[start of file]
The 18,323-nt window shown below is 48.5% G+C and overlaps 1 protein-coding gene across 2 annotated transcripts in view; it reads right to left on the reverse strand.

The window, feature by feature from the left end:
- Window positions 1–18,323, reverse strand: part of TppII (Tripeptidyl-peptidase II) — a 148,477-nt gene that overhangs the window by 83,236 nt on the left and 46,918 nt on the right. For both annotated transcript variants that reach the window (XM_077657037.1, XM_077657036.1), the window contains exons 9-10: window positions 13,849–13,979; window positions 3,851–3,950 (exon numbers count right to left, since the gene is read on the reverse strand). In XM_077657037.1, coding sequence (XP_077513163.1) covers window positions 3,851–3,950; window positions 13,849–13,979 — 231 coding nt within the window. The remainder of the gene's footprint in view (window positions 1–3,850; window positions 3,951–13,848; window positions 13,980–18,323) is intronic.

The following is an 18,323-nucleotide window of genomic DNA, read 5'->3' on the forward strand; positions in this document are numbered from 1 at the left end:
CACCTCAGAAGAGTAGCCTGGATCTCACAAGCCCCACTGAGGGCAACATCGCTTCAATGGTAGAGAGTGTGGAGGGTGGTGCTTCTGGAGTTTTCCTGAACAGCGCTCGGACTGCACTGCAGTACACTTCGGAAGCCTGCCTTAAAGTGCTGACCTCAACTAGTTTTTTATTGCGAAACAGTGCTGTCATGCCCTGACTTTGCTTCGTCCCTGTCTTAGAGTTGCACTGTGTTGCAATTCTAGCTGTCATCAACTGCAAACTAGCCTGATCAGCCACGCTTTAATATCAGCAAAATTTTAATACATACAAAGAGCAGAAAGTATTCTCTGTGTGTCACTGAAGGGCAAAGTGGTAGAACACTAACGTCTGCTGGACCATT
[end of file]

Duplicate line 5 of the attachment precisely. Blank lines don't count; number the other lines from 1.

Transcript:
CACCTCAGAAGAGTAGCCTGGATCTCACAAGCCCCACTGAGGGCAACATCGCTTCAATGGTAGAGAGTGTGGAGGGTGGTGCTTCTGGAGTTTTCCTGAACAGCGCTCGGACTGCACTGCAGTACACTTCGGAAGCCTGCCTTAAAGTGCTGACCTCAACTAGTTTTTTATTGCGAAACAGTGCTGTCATGCCCTGACTTTGCTTCGTCCCTGTCTTAGAGTTGCACTGTGTTGCAATTCTAGCTGTCATCAACTGCAAACTAGCCTGATCAGCCACGCTTTAATATCAGCAAAATTTTAATACATACAAAGAGCAGAAAGTATTCTCTGTGTGTCACTGAAGGGCAAAGTGGTAGAACACTAACGTCTGCTGGACCATT